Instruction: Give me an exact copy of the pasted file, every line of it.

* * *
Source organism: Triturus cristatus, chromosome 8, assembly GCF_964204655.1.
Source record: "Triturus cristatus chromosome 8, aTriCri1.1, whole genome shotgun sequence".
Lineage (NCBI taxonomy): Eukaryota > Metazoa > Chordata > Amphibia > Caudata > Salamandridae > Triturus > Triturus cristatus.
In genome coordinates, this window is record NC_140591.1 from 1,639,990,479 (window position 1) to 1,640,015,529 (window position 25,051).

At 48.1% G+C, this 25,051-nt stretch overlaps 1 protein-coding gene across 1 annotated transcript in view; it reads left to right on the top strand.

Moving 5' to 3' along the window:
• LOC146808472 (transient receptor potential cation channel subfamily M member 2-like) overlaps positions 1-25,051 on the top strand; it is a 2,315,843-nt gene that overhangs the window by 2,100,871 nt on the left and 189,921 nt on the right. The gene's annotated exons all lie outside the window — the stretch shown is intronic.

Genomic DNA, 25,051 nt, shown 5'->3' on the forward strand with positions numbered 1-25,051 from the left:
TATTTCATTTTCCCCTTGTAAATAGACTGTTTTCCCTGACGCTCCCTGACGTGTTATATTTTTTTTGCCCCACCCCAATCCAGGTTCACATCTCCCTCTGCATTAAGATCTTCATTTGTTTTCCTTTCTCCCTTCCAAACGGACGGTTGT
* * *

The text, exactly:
Source organism: Triturus cristatus, chromosome 8, assembly GCF_964204655.1.
Source record: "Triturus cristatus chromosome 8, aTriCri1.1, whole genome shotgun sequence".
Lineage (NCBI taxonomy): Eukaryota > Metazoa > Chordata > Amphibia > Caudata > Salamandridae > Triturus > Triturus cristatus.
In genome coordinates, this window is record NC_140591.1 from 1,639,990,479 (window position 1) to 1,640,015,529 (window position 25,051).

At 48.1% G+C, this 25,051-nt stretch overlaps 1 protein-coding gene across 1 annotated transcript in view; it reads left to right on the top strand.

Moving 5' to 3' along the window:
• LOC146808472 (transient receptor potential cation channel subfamily M member 2-like) overlaps positions 1-25,051 on the top strand; it is a 2,315,843-nt gene that overhangs the window by 2,100,871 nt on the left and 189,921 nt on the right. The gene's annotated exons all lie outside the window — the stretch shown is intronic.

Genomic DNA, 25,051 nt, shown 5'->3' on the forward strand with positions numbered 1-25,051 from the left:
TATTTCATTTTCCCCTTGTAAATAGACTGTTTTCCCTGACGCTCCCTGACGTGTTATATTTTTTTTGCCCCACCCCAATCCAGGTTCACATCTCCCTCTGCATTAAGATCTTCATTTGTTTTCCTTTCTCCCTTCCAAACGGACGGTTGT